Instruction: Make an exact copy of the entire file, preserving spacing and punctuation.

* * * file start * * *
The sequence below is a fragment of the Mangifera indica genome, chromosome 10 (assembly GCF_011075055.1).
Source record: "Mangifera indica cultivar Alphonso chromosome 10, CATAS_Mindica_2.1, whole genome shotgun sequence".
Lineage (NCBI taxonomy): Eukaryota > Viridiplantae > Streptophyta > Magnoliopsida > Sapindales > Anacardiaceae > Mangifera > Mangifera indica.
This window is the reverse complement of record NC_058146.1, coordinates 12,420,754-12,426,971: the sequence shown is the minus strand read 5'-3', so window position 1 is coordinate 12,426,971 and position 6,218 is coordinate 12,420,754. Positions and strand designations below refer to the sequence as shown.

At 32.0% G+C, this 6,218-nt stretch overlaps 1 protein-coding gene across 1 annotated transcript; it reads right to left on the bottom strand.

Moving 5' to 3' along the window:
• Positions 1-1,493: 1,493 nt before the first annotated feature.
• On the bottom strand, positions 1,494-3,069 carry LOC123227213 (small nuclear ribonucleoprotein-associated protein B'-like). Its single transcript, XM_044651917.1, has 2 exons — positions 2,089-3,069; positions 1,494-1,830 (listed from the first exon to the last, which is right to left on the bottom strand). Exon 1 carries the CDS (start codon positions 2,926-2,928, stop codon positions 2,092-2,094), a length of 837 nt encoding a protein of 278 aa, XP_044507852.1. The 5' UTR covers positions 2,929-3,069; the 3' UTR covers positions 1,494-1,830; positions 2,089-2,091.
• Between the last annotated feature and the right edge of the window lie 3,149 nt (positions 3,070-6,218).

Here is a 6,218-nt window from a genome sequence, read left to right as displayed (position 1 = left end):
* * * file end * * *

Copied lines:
The sequence below is a fragment of the Mangifera indica genome, chromosome 10 (assembly GCF_011075055.1).
Source record: "Mangifera indica cultivar Alphonso chromosome 10, CATAS_Mindica_2.1, whole genome shotgun sequence".
Lineage (NCBI taxonomy): Eukaryota > Viridiplantae > Streptophyta > Magnoliopsida > Sapindales > Anacardiaceae > Mangifera > Mangifera indica.
This window is the reverse complement of record NC_058146.1, coordinates 12,420,754-12,426,971: the sequence shown is the minus strand read 5'-3', so window position 1 is coordinate 12,426,971 and position 6,218 is coordinate 12,420,754. Positions and strand designations below refer to the sequence as shown.

At 32.0% G+C, this 6,218-nt stretch overlaps 1 protein-coding gene across 1 annotated transcript; it reads right to left on the bottom strand.

Moving 5' to 3' along the window:
• Positions 1-1,493: 1,493 nt before the first annotated feature.
• On the bottom strand, positions 1,494-3,069 carry LOC123227213 (small nuclear ribonucleoprotein-associated protein B'-like). Its single transcript, XM_044651917.1, has 2 exons — positions 2,089-3,069; positions 1,494-1,830 (listed from the first exon to the last, which is right to left on the bottom strand). Exon 1 carries the CDS (start codon positions 2,926-2,928, stop codon positions 2,092-2,094), a length of 837 nt encoding a protein of 278 aa, XP_044507852.1. The 5' UTR covers positions 2,929-3,069; the 3' UTR covers positions 1,494-1,830; positions 2,089-2,091.
• Between the last annotated feature and the right edge of the window lie 3,149 nt (positions 3,070-6,218).

Here is a 6,218-nt window from a genome sequence, read left to right as displayed (position 1 = left end):